Animal Visions pp 235-266 | Cite as

Respecting and Trusting the Beast

  • Susan Mary PykeEmail author
Part of the Palgrave Studies in Animals and Literature book series (PSAAL)


Emily Brontë’s Wuthering Heights (1847) highlights the modes of responsiveness possible between humans and animals of other species. To consider the question of animal relations in this novel is to consider its heart. Heathcliff relates to other animals as individuals, with no privilege given to the human species. When Cathy refuses her animality, Heathcliff’s responsiveness seems preferable to her uncaring narcissism. In Kathy Acker’s poem “Obsession” (1990), speakers seek cross species communications beyond the limits of human signification. In Andrea Arnold’s Wuthering Heights (2011) and Luis Buñuel’s Abismos de Pasión (1954) cinematic audiences meet the rupturing split gaze of people who are neither human, nor actors, reorienting the human story in Brontë’s Wuthering Heights to one strand of a world threaded through with meaningful human and nonhuman characters. In these literary and cinematic encounters, readers and audiences are encouraged to return differently to creaturely relationships experienced in their physical and imaginative worlds.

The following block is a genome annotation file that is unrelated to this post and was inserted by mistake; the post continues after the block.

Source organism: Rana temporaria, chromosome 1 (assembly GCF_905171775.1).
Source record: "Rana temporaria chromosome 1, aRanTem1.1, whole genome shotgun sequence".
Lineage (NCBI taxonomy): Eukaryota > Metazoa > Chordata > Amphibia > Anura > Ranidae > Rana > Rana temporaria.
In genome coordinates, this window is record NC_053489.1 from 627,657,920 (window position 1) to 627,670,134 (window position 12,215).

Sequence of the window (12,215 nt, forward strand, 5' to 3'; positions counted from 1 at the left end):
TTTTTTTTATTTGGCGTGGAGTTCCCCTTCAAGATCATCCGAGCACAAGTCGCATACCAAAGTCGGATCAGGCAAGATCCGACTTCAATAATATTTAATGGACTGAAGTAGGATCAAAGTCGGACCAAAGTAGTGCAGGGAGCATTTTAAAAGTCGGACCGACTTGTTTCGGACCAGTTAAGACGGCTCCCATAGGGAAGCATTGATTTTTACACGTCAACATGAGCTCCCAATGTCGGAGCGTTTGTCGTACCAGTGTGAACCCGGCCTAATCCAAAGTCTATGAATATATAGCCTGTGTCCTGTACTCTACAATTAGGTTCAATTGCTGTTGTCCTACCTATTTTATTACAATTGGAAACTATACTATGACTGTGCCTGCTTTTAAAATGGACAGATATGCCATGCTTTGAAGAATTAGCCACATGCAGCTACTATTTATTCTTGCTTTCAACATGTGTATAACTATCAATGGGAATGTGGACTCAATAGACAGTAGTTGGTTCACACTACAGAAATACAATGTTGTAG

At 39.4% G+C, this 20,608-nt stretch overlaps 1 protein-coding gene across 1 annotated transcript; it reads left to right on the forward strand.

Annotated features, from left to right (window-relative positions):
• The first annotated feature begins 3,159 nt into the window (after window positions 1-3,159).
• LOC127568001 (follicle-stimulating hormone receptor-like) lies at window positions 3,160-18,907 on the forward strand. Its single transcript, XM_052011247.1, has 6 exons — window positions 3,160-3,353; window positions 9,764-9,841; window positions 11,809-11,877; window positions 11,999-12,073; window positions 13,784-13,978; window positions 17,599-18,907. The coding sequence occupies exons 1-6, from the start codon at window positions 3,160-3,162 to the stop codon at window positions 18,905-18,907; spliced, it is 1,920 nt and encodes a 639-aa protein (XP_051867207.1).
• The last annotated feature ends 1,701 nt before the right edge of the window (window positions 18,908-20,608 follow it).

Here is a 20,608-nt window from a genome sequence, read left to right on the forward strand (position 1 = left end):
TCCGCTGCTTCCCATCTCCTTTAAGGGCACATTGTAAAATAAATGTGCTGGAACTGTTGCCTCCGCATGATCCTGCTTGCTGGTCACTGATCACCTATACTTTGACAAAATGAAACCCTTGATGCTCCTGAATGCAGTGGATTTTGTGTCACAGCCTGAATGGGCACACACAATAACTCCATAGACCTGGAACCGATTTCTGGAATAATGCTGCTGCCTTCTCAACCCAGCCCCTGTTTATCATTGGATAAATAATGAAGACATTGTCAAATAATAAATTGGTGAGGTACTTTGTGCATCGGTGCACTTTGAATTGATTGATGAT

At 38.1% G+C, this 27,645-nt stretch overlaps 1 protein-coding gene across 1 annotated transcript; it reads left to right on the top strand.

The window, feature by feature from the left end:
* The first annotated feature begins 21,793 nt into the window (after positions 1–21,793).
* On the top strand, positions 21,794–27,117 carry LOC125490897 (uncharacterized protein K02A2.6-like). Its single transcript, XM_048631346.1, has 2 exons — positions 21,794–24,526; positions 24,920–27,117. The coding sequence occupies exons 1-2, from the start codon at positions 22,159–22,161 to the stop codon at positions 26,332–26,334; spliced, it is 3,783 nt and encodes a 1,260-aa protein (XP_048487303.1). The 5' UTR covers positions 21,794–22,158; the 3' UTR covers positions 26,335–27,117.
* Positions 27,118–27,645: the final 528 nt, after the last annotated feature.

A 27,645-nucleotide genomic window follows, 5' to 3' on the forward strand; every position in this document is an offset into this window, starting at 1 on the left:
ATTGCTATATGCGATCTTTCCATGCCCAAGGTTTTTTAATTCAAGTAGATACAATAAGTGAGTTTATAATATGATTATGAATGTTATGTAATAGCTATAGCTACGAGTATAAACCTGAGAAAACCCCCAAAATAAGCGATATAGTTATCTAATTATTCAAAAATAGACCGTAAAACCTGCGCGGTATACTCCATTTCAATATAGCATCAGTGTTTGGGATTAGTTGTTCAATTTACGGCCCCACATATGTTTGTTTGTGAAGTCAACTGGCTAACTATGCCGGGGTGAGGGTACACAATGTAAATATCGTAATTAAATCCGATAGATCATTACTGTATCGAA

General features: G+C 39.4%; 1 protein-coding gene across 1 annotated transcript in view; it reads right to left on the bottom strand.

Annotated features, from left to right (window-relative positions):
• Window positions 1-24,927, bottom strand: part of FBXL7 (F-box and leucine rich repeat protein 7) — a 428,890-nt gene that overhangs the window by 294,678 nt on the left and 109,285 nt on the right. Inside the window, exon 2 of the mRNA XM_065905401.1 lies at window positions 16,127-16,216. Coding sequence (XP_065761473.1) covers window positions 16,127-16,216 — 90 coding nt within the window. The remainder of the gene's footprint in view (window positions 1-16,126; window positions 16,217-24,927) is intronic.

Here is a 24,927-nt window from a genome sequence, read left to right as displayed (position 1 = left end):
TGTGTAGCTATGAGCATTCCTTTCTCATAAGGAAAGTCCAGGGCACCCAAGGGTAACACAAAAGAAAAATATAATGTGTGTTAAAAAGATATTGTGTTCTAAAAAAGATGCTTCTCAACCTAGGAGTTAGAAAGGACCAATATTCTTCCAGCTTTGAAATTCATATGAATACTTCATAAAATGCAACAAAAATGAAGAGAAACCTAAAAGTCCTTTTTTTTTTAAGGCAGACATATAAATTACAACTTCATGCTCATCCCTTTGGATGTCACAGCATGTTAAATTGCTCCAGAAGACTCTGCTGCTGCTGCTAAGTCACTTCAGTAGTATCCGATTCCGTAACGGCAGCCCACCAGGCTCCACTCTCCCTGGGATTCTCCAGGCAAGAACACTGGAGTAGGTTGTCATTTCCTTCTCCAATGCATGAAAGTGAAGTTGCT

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Copyright information

© The Author(s) 2019

Authors and Affiliations

  1. 1.School of Culture and CommunicationUniversity of MelbourneParkvilleAustralia

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